Jones and Brown emphasized the need for a case-by-case approach.

Schillinger said she would “back the blue” and be an advocate for crime victims’ rights. Streeter spoke about young men who “run with the wrong crowd,” get in trouble, and are imprisoned at a young age.

Coleman said there has been a “growing bipartisan consensus” that once people have paid their debt to society, they should be rehabilitated. But convicts also need “strong support” outside prison to do well once released.

Asked about the Pennsylvania Turnpike, which raises tolls yearly while losing money, Brown called it “a broken system.” Money from tolls is funding the State Police, instead of being used for infrastructure as originally envisioned.

The Turnpike issues need debate, and the Turnpike has been plagued by patronage, corruption, and failure to modernize, said Coleman.

But Jones countered there have already been “years and years” of debate, and it was time for action.

Schillinger, meanwhile, said she has been avoiding the Turnpike while traveling around the state for her campaign.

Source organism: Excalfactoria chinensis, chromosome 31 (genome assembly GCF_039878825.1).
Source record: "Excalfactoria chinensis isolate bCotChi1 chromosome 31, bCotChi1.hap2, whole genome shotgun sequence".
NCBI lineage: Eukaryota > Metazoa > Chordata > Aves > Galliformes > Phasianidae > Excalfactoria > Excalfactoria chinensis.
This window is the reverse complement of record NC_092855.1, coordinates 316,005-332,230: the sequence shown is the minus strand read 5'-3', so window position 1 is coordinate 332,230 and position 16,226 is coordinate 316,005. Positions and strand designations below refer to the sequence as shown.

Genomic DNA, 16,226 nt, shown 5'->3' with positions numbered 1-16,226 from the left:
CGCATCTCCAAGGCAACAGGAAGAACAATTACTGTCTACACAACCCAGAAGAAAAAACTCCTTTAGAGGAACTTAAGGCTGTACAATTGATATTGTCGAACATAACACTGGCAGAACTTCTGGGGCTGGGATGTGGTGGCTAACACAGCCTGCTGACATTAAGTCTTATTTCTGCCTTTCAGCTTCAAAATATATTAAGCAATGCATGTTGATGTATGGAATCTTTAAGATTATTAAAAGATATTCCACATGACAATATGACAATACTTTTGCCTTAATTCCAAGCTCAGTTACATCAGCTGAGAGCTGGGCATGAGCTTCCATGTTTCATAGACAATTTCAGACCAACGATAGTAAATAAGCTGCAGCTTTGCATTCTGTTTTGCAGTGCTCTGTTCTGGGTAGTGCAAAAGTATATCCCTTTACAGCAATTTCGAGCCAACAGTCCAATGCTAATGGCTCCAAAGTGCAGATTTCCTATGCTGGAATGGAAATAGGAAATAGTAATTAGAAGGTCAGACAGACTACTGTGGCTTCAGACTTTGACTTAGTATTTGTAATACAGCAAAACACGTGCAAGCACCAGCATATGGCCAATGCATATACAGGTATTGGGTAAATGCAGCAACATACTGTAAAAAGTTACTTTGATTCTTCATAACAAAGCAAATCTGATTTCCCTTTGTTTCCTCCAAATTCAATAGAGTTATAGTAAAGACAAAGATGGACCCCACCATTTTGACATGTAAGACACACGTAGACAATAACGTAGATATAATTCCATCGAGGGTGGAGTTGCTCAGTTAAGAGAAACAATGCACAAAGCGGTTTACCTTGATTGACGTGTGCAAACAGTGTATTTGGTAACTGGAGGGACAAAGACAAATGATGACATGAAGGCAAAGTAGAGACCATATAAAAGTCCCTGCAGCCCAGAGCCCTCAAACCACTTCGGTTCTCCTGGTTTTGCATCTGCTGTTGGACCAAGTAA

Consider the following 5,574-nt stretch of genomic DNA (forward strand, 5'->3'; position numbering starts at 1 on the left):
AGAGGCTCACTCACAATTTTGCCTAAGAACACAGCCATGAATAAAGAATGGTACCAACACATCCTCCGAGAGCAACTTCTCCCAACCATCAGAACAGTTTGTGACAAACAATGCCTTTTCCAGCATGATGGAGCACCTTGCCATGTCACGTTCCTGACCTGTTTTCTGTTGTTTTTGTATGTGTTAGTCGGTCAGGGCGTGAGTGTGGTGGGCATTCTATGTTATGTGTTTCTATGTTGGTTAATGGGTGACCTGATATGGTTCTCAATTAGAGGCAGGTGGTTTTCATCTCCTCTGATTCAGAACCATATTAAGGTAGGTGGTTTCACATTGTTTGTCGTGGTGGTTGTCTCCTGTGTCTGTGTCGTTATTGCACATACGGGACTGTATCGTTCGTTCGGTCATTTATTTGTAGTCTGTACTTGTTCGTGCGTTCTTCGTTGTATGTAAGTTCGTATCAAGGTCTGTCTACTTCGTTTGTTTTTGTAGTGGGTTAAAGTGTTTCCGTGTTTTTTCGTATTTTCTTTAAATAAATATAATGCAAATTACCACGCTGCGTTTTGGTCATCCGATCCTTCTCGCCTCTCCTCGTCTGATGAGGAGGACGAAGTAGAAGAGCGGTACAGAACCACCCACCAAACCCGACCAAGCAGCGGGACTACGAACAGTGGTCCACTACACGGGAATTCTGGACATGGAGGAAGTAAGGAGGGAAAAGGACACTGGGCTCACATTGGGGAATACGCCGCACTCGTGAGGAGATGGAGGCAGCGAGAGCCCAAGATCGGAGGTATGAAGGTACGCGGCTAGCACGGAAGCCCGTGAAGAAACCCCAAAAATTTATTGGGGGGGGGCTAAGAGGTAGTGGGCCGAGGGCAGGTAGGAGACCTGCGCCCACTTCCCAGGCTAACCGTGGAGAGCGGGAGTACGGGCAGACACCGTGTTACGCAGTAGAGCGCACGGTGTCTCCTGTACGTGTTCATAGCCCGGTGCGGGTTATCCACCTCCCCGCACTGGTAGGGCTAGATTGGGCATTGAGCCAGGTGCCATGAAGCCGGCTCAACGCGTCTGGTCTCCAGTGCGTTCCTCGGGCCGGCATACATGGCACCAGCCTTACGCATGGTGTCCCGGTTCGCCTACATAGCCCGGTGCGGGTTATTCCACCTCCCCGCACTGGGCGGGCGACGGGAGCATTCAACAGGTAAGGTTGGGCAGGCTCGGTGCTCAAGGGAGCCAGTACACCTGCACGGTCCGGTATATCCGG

“Not every Pennsylvanian can ride on that road,” she said. “It takes a second mortgage to do so… It’s the most expensive road in America.” She also noted the Turnpike eliminated numerous toll taker jobs while paying millions to contractors.

Streeter, of Beaver County, said most of the state is small towns.

“We are taxed to support these urban cities,” he said.

Asked about Donald Trump and his impact on the Republican Party, most of the candidates spoke highly of Trump’s policies. Coleman was the notable exception, distancing himself from the Trump populism. To be a Republican is to be for “limited government, lower taxes, personal responsibility, dignity, freedom and the value of human life,” Coleman said.

Follow us on social media: Twitter: @DV_Journal or